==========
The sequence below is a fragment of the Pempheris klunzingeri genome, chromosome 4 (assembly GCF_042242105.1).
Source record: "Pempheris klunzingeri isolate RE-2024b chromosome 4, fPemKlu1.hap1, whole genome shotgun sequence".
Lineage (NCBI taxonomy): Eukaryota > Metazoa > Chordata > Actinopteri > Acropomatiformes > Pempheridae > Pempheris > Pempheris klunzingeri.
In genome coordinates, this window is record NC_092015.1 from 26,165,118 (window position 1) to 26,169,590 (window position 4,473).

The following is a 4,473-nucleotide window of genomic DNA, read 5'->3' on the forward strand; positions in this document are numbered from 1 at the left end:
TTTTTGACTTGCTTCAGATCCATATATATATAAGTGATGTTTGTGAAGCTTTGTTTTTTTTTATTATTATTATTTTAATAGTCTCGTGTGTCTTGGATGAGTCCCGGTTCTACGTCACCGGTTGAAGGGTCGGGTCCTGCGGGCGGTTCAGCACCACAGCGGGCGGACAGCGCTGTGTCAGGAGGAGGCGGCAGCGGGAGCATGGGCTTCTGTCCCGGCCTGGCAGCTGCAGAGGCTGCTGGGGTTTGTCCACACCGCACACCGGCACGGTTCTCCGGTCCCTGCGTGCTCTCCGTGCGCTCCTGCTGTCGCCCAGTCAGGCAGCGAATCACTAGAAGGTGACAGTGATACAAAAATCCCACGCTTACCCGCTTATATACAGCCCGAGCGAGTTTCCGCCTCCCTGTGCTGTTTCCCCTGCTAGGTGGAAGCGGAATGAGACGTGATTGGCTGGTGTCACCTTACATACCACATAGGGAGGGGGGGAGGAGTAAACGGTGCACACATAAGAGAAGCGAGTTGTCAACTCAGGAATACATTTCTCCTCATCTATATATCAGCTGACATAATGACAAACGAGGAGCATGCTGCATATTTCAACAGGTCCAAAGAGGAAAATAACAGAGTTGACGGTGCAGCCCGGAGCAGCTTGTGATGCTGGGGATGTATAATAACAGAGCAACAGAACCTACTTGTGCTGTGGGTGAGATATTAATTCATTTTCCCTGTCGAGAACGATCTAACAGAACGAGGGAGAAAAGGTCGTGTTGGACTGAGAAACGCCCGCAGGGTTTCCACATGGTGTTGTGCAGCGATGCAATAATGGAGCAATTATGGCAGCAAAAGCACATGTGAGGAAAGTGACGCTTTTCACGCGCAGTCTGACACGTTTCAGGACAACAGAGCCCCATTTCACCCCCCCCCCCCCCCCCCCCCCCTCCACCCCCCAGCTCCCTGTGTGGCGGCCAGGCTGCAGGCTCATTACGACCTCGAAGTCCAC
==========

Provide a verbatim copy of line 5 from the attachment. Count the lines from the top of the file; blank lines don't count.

The following is a 4,473-nucleotide window of genomic DNA, read 5'->3' on the forward strand; positions in this document are numbered from 1 at the left end: